This biography of Robert Welch, the candy magnate and white supremacist founder of the John Birch Society, documents how the man's paranoid philosophizing has continued to infuse right-wing politics in America. The John Birch Society was long seen as occupying the farthest reaches of the political spectrum but became central to Republican grassroots operations during the Reagan presidential administration, and its influence can still be felt today.
Miller’s study of Robert Welch, the founder of the John Birch Society, presents a plausible account of America’s slow descent from the 1950s into the abyss of post-truth politics ... Miller is alert to the many stages of the American right’s ‘theme park journey’: the careers of Joe McCarthy, Barry Goldwater and George Wallace; the conversion of blue-collar ethnic Catholics in the North and white supremacists in the South to a new model of Republicanism ... Of course, the slow unfolding of right-wing delusion falls short of explaining our present grotesqueries.
... Welch’s white supremacy is addressed in direct terms, though the book’s discussions of his antisemitism are less clear ... A Conspiratorial Life is the first comprehensive biography of Robert Welch. It is revelatory about his role in the development of modern American conservatism.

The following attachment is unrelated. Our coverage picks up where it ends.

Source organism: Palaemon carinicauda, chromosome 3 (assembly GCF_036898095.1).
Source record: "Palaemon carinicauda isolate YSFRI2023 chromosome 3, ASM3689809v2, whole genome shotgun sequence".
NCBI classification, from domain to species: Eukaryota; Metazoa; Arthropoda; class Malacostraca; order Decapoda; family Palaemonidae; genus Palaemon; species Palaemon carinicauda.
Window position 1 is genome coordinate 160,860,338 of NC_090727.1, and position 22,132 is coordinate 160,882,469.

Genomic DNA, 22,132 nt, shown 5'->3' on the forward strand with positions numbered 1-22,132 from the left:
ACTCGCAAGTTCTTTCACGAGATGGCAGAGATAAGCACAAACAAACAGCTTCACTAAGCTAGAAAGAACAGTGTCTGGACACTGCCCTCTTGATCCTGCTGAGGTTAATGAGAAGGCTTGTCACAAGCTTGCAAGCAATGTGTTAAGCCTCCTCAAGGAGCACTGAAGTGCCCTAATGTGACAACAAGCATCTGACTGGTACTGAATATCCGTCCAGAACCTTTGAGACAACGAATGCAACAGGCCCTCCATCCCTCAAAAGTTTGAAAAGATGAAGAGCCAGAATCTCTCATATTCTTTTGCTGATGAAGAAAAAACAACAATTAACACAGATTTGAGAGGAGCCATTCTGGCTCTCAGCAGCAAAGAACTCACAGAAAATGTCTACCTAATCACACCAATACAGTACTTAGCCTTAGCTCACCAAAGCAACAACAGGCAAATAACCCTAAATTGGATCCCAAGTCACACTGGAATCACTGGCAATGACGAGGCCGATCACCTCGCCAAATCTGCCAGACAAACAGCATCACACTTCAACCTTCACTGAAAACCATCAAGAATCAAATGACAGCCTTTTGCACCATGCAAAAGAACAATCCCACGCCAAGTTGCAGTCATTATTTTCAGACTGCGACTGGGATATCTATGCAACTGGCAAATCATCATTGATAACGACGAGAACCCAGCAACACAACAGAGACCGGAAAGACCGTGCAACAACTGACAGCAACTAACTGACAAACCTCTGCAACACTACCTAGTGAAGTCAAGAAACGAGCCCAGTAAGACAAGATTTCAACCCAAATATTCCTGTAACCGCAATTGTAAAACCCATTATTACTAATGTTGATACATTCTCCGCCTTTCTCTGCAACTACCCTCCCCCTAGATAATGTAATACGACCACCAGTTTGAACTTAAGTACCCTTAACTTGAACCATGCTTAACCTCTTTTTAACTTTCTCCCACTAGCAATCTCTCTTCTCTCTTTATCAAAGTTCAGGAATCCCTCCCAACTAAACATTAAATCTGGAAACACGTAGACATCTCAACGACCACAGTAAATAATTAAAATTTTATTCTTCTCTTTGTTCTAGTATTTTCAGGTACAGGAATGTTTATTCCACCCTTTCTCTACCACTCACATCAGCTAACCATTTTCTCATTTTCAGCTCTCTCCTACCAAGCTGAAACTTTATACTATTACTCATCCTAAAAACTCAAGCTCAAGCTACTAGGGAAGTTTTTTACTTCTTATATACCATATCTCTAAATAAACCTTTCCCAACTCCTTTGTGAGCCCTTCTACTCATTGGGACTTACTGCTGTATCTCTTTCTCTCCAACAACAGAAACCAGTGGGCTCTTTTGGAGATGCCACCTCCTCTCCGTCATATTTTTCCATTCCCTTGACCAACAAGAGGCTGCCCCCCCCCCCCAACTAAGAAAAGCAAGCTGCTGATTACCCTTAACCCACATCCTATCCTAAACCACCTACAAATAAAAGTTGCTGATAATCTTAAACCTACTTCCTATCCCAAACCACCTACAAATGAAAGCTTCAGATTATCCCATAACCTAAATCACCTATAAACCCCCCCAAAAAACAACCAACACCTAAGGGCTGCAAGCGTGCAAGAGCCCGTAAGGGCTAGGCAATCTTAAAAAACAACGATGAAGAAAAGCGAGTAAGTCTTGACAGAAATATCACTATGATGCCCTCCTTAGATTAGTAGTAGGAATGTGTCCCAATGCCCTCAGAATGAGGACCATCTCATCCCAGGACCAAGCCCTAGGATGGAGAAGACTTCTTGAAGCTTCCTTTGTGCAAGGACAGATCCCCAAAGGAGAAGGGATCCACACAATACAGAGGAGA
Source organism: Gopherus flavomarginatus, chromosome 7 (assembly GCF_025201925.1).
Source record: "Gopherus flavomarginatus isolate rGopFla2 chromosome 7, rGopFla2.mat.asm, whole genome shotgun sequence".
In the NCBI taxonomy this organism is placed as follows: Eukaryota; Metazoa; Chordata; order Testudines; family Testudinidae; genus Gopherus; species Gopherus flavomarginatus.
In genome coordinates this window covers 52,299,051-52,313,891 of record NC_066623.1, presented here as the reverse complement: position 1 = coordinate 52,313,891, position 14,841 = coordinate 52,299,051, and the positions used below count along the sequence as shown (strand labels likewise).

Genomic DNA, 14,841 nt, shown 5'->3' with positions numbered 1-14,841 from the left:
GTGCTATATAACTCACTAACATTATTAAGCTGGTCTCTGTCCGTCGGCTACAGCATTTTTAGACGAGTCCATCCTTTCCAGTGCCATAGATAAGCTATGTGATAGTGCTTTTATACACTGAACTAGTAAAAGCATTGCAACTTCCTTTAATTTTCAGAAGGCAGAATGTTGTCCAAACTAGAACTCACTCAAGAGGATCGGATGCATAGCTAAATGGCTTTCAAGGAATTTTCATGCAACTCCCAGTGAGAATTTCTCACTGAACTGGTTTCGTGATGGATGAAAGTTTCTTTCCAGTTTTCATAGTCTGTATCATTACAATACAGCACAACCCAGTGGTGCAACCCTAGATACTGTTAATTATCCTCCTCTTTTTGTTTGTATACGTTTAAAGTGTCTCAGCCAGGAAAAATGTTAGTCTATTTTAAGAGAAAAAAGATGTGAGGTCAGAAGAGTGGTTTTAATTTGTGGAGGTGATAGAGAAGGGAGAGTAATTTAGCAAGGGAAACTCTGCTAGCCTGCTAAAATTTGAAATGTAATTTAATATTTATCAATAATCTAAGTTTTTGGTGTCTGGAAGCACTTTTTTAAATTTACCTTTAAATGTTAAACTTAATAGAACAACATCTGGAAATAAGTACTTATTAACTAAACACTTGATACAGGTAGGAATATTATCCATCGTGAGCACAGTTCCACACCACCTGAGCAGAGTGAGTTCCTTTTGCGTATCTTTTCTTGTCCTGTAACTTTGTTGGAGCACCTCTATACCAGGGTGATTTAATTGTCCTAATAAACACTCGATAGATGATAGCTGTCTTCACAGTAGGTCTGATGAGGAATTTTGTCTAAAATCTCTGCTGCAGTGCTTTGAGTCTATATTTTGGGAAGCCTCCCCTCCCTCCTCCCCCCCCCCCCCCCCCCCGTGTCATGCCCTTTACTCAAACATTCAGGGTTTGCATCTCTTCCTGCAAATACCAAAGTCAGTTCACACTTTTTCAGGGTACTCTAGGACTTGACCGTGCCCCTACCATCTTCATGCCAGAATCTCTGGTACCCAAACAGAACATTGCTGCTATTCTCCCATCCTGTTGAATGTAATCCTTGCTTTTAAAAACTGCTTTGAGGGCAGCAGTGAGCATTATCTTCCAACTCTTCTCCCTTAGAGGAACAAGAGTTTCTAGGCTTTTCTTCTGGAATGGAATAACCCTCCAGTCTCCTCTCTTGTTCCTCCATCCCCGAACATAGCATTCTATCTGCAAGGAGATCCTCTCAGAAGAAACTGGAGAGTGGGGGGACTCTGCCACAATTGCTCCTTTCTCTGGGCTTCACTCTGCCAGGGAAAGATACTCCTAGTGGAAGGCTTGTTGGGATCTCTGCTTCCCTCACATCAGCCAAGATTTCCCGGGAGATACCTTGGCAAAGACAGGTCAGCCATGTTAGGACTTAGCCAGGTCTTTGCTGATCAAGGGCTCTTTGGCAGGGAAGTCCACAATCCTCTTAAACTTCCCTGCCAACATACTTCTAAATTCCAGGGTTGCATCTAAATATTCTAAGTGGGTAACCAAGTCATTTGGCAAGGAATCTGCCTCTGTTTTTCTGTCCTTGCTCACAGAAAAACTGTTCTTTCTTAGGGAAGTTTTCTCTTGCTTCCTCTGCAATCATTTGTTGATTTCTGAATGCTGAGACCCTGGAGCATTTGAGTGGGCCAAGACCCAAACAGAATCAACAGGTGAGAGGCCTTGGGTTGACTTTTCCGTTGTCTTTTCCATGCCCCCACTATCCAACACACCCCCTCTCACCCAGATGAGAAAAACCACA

Edward H. Miller’s eye-opener of a biography claims that reports of Welch’s banishment have been greatly exaggerated—at least when measured by the enduring influence of his thinking. Miller argues that today’s politics of fact-free conspiracies owe much to Welch, an interesting character who (paranoid conspiracy theories aside) was a serious player in conservative politics from the 1950s through to the 1980s. He emerges from Miller’s telling as an example of the symbiosis of anti-tax,
anti-regulation Main Street businessmen, anti-Communist ideologues and social conservatives who helped shape the modern GOP ... Several lessons from Miller’s biography of Welch are worth remembering .... If one approaches Robert Welch’s life expecting a sociopath, a narcissist, a con artist or a compulsive liar, Miller’s estimable book will disappoint ... The portrait that emerges is antique but neither hateful nor deranged. The scariest lesson of Welch’s life is that the attachment to paranoid conspiracies as a way to explain the successes of disliked candidates and policies is still with us.